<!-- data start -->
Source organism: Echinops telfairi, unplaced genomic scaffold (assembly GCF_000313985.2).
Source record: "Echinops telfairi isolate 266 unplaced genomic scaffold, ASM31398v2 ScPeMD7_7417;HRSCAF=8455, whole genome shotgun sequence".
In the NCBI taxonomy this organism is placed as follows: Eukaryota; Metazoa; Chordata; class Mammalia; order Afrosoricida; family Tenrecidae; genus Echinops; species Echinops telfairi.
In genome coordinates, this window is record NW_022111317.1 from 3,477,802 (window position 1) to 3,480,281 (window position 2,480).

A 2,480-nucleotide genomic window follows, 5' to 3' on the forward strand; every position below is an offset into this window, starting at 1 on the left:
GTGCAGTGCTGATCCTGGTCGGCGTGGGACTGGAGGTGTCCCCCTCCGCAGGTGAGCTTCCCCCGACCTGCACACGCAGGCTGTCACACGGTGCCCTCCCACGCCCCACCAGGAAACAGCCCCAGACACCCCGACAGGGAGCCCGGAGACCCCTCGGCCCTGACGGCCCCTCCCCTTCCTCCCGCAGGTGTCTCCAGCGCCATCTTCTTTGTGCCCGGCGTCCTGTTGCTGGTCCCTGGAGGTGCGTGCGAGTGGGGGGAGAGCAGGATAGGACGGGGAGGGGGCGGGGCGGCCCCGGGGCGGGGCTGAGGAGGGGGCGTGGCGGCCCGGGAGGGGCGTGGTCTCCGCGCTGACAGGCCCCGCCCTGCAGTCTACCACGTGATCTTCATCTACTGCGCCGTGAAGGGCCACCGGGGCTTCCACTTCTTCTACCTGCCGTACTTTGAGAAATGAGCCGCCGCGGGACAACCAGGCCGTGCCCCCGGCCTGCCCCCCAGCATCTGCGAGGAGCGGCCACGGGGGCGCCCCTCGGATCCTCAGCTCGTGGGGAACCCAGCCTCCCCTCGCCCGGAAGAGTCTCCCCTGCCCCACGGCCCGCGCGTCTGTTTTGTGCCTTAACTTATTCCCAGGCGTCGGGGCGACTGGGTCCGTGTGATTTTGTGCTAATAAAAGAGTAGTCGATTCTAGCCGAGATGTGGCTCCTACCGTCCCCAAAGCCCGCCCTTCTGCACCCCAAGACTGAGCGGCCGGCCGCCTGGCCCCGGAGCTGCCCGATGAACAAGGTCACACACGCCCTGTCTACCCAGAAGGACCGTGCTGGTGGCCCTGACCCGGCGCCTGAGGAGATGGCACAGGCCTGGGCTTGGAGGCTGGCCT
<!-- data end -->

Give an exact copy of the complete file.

Source organism: Echinops telfairi, unplaced genomic scaffold (assembly GCF_000313985.2).
Source record: "Echinops telfairi isolate 266 unplaced genomic scaffold, ASM31398v2 ScPeMD7_7417;HRSCAF=8455, whole genome shotgun sequence".
In the NCBI taxonomy this organism is placed as follows: Eukaryota; Metazoa; Chordata; class Mammalia; order Afrosoricida; family Tenrecidae; genus Echinops; species Echinops telfairi.
In genome coordinates, this window is record NW_022111317.1 from 3,477,802 (window position 1) to 3,480,281 (window position 2,480).

A 2,480-nucleotide genomic window follows, 5' to 3' on the forward strand; every position below is an offset into this window, starting at 1 on the left:
GTGCAGTGCTGATCCTGGTCGGCGTGGGACTGGAGGTGTCCCCCTCCGCAGGTGAGCTTCCCCCGACCTGCACACGCAGGCTGTCACACGGTGCCCTCCCACGCCCCACCAGGAAACAGCCCCAGACACCCCGACAGGGAGCCCGGAGACCCCTCGGCCCTGACGGCCCCTCCCCTTCCTCCCGCAGGTGTCTCCAGCGCCATCTTCTTTGTGCCCGGCGTCCTGTTGCTGGTCCCTGGAGGTGCGTGCGAGTGGGGGGAGAGCAGGATAGGACGGGGAGGGGGCGGGGCGGCCCCGGGGCGGGGCTGAGGAGGGGGCGTGGCGGCCCGGGAGGGGCGTGGTCTCCGCGCTGACAGGCCCCGCCCTGCAGTCTACCACGTGATCTTCATCTACTGCGCCGTGAAGGGCCACCGGGGCTTCCACTTCTTCTACCTGCCGTACTTTGAGAAATGAGCCGCCGCGGGACAACCAGGCCGTGCCCCCGGCCTGCCCCCCAGCATCTGCGAGGAGCGGCCACGGGGGCGCCCCTCGGATCCTCAGCTCGTGGGGAACCCAGCCTCCCCTCGCCCGGAAGAGTCTCCCCTGCCCCACGGCCCGCGCGTCTGTTTTGTGCCTTAACTTATTCCCAGGCGTCGGGGCGACTGGGTCCGTGTGATTTTGTGCTAATAAAAGAGTAGTCGATTCTAGCCGAGATGTGGCTCCTACCGTCCCCAAAGCCCGCCCTTCTGCACCCCAAGACTGAGCGGCCGGCCGCCTGGCCCCGGAGCTGCCCGATGAACAAGGTCACACACGCCCTGTCTACCCAGAAGGACCGTGCTGGTGGCCCTGACCCGGCGCCTGAGGAGATGGCACAGGCCTGGGCTTGGAGGCTGGCCT